Updated June 7, 2013:
A red panda born at the Fort Wayne Children’s Zoo on Monday, June 3, has died.
“Our staff is truly saddened by this news,” said Animal Curator Mark Weldon.
The male cub was born to female red panda Xiao (pronounced JOW), age 3, and her 4-year-old mate, Junjie.
“Our daily visual checks did not reveal any problems with the cub,” Weldon said. The cub was seen curled up in the nest box, which is normal behavior. The cub was scheduled for a full physical exam today.
This was the second litter of cubs to be born at the zoo since 1997. Two cubs were born to Xiao in 2012, but neither cub survived. About half of red panda cubs born in zoos die within the first month of life. In 2012, 30 red panda cubs were born in North American zoos. Fifteen of those cubs survived.
A necropsy conducted by the zoo’s veterinary staff revealed that the cub had not ingested any milk. This could mean that the cub did not nurse, or that Xiao did not produce any milk.
“Raising animals in zoos is not an exact science,” said Weldon. “Our preference is always for animals to raise their own young, rather than hand-rearing them. Mother-raised babies always become better parents when they have their own young. It’s a fine line to know when to intervene.”
Mary Noell of the Cincinnati Zoo serves as North American Regional Studbook Keeper for red pandas and maintains data on all red pandas in United States and Canadian zoos. “This is not an unusual situation,” she said of the cub’s death. “Xiao is still a very young panda.” In general, young mothers are less successful in rearing young.
“There is a genetic line within this subspecies where [the females] do not produce enough milk,” Noell said. “Unfortunately we don’t know this is a possibility until a cub dies.”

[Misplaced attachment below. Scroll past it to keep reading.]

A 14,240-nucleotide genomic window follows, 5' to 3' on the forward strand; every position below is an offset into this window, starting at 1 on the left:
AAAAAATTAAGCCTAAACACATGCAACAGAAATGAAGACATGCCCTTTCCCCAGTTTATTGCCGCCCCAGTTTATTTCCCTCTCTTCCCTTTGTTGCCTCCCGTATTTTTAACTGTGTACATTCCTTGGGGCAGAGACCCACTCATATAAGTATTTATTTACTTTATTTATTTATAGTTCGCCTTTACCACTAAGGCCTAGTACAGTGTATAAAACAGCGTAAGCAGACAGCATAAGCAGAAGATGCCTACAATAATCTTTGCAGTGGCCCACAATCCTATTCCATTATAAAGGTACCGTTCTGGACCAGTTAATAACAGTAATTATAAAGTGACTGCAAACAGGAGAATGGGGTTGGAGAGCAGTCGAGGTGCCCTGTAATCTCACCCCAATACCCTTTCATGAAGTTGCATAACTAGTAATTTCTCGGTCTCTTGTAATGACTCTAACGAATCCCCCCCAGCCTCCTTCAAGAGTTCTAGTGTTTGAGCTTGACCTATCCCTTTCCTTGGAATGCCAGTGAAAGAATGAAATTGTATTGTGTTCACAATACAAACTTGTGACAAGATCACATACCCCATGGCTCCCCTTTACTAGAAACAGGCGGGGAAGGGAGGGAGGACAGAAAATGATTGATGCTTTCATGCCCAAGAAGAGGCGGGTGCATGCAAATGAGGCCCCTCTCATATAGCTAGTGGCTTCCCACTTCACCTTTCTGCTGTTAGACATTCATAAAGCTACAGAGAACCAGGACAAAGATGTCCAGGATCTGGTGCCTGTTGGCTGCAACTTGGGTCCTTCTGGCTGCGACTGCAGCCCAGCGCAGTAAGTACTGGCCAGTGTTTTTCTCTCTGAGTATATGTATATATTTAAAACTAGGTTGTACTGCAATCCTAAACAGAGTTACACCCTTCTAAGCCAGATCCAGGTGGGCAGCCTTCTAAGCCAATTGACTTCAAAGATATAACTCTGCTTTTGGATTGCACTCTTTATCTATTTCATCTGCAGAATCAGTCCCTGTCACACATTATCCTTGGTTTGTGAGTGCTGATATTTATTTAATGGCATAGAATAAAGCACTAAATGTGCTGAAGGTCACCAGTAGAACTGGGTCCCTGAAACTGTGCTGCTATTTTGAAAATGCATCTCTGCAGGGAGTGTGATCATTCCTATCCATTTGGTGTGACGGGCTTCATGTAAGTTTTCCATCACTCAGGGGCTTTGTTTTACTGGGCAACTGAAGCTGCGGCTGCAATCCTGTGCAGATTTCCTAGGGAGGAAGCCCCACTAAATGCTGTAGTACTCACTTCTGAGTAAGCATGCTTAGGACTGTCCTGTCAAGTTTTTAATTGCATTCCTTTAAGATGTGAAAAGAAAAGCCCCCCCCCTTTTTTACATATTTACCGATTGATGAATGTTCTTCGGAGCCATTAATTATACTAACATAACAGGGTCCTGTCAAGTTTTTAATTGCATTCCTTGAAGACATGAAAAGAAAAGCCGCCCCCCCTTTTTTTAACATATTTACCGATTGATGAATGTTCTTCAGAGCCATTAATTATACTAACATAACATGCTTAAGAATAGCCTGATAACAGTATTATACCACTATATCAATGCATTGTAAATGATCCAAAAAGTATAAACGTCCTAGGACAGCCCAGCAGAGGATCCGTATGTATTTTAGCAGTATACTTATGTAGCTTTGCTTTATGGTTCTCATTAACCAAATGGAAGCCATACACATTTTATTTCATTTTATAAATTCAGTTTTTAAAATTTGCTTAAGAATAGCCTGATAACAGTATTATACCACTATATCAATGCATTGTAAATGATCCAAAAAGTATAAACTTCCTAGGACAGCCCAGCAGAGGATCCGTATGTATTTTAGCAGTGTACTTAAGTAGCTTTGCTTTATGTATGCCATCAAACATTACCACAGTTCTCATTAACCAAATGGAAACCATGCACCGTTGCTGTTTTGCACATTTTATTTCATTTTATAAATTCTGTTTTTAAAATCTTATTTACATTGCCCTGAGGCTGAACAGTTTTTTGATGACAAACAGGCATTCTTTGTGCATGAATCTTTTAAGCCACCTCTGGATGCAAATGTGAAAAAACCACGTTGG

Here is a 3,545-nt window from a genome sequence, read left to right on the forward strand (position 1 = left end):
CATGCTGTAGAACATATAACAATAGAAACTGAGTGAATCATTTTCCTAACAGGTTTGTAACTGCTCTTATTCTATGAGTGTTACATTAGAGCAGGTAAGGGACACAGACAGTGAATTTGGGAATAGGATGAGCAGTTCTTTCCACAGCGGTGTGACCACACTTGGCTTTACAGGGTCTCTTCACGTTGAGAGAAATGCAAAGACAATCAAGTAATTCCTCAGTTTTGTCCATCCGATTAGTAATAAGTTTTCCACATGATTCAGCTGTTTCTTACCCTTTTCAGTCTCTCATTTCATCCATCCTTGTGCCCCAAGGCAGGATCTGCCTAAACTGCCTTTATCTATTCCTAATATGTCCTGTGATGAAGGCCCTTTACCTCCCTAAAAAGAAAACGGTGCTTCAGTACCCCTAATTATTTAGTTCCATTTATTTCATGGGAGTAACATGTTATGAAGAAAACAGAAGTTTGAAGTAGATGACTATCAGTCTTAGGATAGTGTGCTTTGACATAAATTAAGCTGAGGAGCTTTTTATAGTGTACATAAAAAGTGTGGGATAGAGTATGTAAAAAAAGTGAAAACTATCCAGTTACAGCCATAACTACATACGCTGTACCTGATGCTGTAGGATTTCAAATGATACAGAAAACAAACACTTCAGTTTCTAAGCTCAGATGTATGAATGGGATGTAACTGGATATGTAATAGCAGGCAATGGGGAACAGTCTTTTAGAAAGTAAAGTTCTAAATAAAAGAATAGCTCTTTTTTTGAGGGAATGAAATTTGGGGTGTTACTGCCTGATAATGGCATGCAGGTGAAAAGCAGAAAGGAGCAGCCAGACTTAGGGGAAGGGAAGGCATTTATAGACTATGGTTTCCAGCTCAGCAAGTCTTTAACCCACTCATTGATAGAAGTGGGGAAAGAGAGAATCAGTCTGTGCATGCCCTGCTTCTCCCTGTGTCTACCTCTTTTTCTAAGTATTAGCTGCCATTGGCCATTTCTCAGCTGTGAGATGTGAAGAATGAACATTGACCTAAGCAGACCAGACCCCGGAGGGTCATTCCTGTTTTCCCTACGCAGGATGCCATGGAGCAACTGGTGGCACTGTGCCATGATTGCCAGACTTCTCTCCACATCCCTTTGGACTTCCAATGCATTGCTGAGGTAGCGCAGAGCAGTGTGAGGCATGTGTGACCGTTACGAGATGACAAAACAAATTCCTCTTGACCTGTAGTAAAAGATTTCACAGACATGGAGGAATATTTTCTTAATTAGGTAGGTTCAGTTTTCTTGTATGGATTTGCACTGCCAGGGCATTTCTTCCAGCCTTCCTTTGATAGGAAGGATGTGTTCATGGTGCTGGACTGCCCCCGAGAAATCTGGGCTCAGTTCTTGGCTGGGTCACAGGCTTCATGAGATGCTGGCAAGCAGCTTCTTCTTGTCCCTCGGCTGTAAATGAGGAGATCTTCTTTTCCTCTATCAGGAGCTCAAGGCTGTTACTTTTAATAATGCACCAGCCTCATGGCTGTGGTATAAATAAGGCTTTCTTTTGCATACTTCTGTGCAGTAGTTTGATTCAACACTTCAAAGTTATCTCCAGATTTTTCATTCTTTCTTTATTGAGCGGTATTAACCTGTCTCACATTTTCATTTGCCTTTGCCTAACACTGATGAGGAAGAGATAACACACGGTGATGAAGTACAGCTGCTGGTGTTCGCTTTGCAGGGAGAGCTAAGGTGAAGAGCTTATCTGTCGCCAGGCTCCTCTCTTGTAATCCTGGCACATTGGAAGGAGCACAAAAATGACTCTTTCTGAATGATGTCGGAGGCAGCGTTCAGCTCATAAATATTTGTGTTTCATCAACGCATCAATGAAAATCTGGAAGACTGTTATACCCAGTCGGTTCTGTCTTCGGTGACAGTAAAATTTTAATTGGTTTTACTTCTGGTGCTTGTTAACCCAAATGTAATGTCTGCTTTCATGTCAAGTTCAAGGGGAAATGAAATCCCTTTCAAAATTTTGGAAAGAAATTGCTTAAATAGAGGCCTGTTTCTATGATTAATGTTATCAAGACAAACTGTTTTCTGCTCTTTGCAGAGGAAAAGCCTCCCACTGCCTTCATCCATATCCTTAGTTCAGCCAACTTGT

Noell said that Xiao’s future as a breeding red panda will be evaluated. Recommendations for breeding and transferring animals among zoos are made annually. Both Noell and Weldon noted that either Xiao or Junjie could be moved to another zoo to find a new mate in the future.
Zoos continually share information on best practices and advances in husbandry for red pandas and all animals. A new air-conditioned nest box was installed in the red panda exhibit this spring. It includes a side window that allowed keepers to peek into the box once a day and view the cub. “We tried to disturb mom and the cub as little as possible,” Weldon said. The zoo pathway leading to the exhibit was closed off when Xiao began nesting on Monday.
Below is the original post, announcing the cub’s arrival.
Zoo keepers were counting the days until Xiao’s due date, but they were prepared when the red panda delivered a single cub on June 3, a few days earlier than expected.
This is the second litter of cubs to be born at the zoo since 1997. Two cubs were born to Xiao and her mate Junjie in 2012, but neither cub survived.
“The next few weeks are critical to the cub’s survival,” said Central Zoo Area Manager Shelley Scherer. “Xiao is behaving just as we would expect, so we are cautiously optimistic.”
An endangered species, red pandas are difficult to breed and rear in captivity. About half of all cubs die within 30 days of birth. Only a few dozen red panda cubs are born in United States zoos each year.
Keepers conducted a brief health check on the cub this morning. The cub, whose gender is not known, weighed 117 grams and was vocalizing. Xiao frequently carries her cub among nest boxes in the exhibit, which is normal behavior.
Keepers will keep a close eye on the cub, but prefer not to intervene in its care unless the cub is in danger. “It’s always best to allow a mother to rear her babies,” said Zoo Animal Curator Mark Weldon.
To give Xiao and her cub complete privacy, the exhibit pathway is closed to guests.
Red panda cubs are born blind and deaf. The mother spends nearly all her time nursing and grooming her cubs during the first week. The cubs remain in the nest until they are about three months old.
“If the cub survives, zoo guests are unlikely to see it outside of the nest box until sometime in August or September,” said Scherer.
The breeding of red pandas is overseen by the Species Survival Plan (SSP), a program of the Association of Zoos & Aquariums (AZA). The goal of the SSP is to maximize genetic diversity in captive populations of endangered animals.
Red pandas are native to the forested foothills of the Himalaya Mountains in China and Nepal, where they feed primarily on bamboo. Though they share a name with the famed black-and-white giant pandas, the two are not closely related. The name “panda” comes from the Nepalese word ponya, which means “bamboo-eater.”
Click on the photos below to enlarge.